Bulgaria, the land where Balkan and Slavic revelry meets eastern European grit and stoicism. The country is also incidentally the birthplace of the Cyrillic alphabet! Bulgaria is fast gaining ground in other countries in Europe as one that is high on most backpackers’ lists of where to visit. A big part of this interest lies in the diverse geography, ecology, the history of the people and of course, the Bulgarian food.
If you ever venture on a Bulgarian holiday, remember a few things: Bulgarians love to catch up with family, welcome visitors, feed them, and talk to them about their lives and culture. A big part of this bonding happens over meals. Bulgarian food, traditional drinks and Bulgarian cheese all compliment the splendid hospitality and surroundings. Here’s what you can expect from a traditional Bulgarian meal.
Getting Started with the Food of Bulgaria
This traditional Bulgarian pastry is something you’ll find across the country at bakeries, coffee shops, canteens and bus stations. It’s buttery, cheesy, goodness is highly addictive. This snack (that goes very well with coffee) is prepared by stacking up layers of filo pastry dough – or fini kori as the Bulgarians call it, with butter and traditional Bulgarian cheese before it is baked. If you’re on a diet, you’ll definitely overshoot your calorie limit with a couple of Banitza, but trust me – it’s worth it.
If you’re looking for a quick snack or appetiser in Bulgaria, your best bet is to grab a roll or slice yourself some Lukanka. A traditional salami, Lukanka is the Bulgarian variant of the Italian soppressata.
Lukanka is great as a snack, to eat with veggies or with cheese over drinks. The salami is a mix of meat and fat, cured with spices and herbs before it is cased and dried out. Every region in Bulgaria has its own unique way of making Lukanka, and some even patent their local Lukanka at the Bulgarian patent office!
Shkembe (Tripe Soup)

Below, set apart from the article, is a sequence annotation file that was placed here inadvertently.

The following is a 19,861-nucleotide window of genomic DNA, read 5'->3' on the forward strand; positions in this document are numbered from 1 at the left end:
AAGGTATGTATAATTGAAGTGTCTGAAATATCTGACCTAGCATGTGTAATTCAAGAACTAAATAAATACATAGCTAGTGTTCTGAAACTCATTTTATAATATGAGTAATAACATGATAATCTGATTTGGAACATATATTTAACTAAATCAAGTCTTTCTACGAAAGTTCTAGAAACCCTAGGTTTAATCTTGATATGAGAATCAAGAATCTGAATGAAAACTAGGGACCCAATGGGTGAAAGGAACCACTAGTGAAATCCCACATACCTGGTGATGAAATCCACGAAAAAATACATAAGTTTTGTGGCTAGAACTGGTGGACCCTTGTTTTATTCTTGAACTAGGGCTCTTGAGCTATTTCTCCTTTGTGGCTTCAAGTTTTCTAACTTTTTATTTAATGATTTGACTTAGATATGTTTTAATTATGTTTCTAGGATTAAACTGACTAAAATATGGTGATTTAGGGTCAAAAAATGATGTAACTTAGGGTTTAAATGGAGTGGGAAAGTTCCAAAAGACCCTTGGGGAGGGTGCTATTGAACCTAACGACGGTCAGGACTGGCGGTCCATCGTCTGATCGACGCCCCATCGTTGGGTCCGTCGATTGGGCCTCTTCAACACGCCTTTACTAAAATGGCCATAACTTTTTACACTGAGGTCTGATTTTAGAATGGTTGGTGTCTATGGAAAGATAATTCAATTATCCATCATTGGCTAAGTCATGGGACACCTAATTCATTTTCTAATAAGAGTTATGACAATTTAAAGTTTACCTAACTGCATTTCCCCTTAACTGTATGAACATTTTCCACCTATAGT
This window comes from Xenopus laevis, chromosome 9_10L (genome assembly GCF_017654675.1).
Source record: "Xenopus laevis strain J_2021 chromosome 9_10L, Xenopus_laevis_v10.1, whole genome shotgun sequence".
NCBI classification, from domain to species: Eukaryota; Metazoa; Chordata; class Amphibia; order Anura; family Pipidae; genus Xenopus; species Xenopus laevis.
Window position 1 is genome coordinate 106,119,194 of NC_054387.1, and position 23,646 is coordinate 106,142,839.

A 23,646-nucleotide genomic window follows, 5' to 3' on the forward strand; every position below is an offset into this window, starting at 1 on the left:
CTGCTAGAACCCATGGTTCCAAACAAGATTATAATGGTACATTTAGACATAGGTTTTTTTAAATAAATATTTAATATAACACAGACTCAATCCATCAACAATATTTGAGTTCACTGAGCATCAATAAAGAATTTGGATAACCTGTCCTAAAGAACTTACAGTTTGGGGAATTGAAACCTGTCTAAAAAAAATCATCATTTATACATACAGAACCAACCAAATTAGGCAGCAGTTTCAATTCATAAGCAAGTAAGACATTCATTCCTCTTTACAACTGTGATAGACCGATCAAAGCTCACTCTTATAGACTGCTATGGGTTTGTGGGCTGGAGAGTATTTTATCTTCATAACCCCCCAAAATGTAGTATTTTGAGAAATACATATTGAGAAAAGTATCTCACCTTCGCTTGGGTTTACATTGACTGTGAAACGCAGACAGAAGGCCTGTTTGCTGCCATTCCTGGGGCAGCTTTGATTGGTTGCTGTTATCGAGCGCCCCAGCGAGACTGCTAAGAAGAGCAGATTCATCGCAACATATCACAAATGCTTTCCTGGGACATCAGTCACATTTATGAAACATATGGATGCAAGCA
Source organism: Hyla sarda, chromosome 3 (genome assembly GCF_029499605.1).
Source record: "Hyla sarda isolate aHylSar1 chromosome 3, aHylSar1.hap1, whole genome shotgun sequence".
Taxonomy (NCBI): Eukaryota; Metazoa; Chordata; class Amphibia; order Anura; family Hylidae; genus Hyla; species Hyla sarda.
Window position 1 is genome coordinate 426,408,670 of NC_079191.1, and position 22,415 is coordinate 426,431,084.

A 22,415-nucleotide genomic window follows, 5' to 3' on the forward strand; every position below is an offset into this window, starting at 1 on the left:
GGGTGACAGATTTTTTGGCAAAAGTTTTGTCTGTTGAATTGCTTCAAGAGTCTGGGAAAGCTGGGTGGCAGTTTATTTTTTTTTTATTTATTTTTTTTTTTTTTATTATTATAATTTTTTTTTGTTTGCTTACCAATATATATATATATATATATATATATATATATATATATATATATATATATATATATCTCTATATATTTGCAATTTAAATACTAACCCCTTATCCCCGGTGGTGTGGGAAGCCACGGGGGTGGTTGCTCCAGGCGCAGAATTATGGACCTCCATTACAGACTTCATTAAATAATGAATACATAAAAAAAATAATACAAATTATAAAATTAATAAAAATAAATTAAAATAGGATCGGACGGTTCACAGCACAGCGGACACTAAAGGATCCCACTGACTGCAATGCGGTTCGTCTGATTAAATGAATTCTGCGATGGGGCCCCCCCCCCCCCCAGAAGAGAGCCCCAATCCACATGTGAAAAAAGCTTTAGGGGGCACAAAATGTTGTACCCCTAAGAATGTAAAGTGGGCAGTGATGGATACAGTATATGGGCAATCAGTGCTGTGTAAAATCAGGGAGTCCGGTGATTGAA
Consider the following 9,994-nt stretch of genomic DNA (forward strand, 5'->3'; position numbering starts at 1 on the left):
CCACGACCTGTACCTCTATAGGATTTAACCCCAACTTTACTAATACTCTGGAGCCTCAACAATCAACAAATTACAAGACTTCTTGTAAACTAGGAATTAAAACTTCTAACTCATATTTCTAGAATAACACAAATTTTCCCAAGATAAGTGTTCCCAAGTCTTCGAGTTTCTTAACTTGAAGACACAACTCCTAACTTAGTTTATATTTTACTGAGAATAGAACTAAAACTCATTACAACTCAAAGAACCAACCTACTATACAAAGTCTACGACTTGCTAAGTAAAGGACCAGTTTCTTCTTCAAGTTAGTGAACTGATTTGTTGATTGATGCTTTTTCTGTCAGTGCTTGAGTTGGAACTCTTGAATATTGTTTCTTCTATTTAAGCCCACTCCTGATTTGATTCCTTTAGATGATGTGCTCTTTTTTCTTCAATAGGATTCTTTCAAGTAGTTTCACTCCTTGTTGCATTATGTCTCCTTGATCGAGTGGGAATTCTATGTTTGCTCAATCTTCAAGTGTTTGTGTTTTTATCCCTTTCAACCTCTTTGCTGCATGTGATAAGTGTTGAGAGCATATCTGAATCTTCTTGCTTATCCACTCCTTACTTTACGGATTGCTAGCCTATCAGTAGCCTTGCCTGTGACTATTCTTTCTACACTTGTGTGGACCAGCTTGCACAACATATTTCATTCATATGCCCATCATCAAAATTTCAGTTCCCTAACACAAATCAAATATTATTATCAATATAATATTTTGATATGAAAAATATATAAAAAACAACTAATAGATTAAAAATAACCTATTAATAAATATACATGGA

Bulgarians love soup and salad. The shkembe is a traditional Bulgarian soup made from tripe. If you look at a Bulgarian cookbook, chances are ‘Shkembe’ will be one of the first recipes you come across. So “What is tripe?” you may be thinking. If you remember what it is, chances are you’re wondering what it may be like in a soupDon’t miss the beautiful clay pot or ‘Gyuvetch’ that the soup is served in!
For the uninitiated, tripe is, of course, the thick stomach lining found in the bellies of cattle. But wait. Before you get grossed out, learn more about it! This traditional recipe is made by boiling cut or minced tripe for several hours with paprika, milk, and oil. Apparently, the more the paprika the better the shkembe. Little known fact: The shkembe isn’t just a traditional soup, it also doubles as a post-drinking snack to settle the stomach, and is a great hangover cure.
Tarator: Cool Cucumber Soup
According to Bulgarian tradition, Shopska Salata or the Shopska salad is what newlyweds sit down and eat as their first meal together after the ceremonies. The recipe may seem simple, with just a few fresh cut vegetables like cucumbers, tomatoes, onions, and peppers as ingredients.What you’re often missing though is the traditional Bulgarian white cheese or ‘Sirene’ that is grated on top of the veggies, giving this salad its unique flavour. The name ‘Shopska’ was apparently inspired by a big group of very frugal folks called the ‘Shopi’ who are of Bulgarian ethnicity, often living in the mountainous regions of the country.
Kebapche is a variation of one of the most classic dishes of our time across the world: (drumroll please) The Kebab. ‘Kebapche’ as they are called in Bulgaria contain minced meat, spices, and herbs rolled into a long sausage-like roll.
What sets the Bulgarian kebab apart is the fact that Bulgarians grate Sirene, their white cheese, on top of the roll. The kebapche is a great snack for when you are on the go in Bulgaria. At Sofia, a plate would cost you approximately 5.5BGN.
Lozovi Sarmi (Stuffed Grape Leaves)
One of the unique Bulgarian dishes you can taste is the Lozovi Sarmi. Often eaten as a starter and sometimes even a main course, Lozovi Sarmi uses grape leaves as a base, and stuffs them with minced meat, rice, herbs, yoghurt and more. Pro Tip: Dip the stuffed leaves in some yoghurt and down some mineral water after every leaf to feel the flavours, wash down the food better and cleanse your palate every.